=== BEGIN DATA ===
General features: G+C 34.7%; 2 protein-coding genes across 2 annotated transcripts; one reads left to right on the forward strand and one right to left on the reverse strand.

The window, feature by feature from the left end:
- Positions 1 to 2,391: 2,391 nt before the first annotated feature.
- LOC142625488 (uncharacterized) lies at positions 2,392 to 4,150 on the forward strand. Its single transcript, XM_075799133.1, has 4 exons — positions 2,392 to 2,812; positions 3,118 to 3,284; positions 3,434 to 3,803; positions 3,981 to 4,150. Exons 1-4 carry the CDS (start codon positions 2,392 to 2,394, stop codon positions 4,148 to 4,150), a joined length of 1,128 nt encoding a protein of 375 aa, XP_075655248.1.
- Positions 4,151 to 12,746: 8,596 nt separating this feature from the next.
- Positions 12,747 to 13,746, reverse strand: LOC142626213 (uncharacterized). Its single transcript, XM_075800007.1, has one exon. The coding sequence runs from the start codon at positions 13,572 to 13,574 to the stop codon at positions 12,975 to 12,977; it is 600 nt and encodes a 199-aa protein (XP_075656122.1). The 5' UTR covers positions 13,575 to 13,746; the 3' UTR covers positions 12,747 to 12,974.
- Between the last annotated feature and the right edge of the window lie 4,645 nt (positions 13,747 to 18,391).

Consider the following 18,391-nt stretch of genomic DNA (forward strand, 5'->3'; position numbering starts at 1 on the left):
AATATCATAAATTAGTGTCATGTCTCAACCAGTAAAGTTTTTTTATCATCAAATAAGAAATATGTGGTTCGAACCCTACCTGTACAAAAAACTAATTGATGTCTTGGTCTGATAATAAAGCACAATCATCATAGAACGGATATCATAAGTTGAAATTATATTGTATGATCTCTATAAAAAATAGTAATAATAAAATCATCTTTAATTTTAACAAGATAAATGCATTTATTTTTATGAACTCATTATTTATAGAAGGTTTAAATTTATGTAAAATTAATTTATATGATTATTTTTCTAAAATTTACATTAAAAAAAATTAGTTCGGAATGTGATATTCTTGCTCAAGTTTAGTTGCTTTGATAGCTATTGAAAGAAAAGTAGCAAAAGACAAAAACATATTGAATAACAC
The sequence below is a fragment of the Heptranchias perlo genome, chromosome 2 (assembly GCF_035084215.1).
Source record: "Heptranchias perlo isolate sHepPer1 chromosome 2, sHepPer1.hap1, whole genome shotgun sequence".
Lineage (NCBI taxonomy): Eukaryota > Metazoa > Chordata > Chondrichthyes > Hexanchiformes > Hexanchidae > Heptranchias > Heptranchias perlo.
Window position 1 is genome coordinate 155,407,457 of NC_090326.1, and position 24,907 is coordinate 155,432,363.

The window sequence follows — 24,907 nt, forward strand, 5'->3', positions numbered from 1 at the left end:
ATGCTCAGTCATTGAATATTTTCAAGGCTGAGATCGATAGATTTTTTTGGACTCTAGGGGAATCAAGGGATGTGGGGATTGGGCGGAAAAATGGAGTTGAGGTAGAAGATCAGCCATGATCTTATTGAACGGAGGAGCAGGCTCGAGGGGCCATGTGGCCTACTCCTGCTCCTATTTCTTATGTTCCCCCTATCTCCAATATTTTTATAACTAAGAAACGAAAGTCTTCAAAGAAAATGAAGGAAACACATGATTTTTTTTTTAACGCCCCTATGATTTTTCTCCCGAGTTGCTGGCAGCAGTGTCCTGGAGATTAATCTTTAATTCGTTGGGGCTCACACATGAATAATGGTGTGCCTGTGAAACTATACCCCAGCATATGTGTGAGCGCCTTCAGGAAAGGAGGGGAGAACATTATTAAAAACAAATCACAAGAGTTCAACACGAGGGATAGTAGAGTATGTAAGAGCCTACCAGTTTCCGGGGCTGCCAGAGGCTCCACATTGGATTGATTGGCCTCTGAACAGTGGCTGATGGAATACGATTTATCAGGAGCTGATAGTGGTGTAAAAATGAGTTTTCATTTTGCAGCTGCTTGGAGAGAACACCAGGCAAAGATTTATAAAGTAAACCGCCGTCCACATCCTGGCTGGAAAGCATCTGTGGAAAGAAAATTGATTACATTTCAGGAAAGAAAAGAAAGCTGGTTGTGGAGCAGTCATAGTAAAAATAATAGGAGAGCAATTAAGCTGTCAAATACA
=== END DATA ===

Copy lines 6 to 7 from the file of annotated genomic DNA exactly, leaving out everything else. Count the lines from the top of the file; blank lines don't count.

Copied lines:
- Positions 12,747 to 13,746, reverse strand: LOC142626213 (uncharacterized). Its single transcript, XM_075800007.1, has one exon. The coding sequence runs from the start codon at positions 13,572 to 13,574 to the stop codon at positions 12,975 to 12,977; it is 600 nt and encodes a 199-aa protein (XP_075656122.1). The 5' UTR covers positions 13,575 to 13,746; the 3' UTR covers positions 12,747 to 12,974.
- Between the last annotated feature and the right edge of the window lie 4,645 nt (positions 13,747 to 18,391).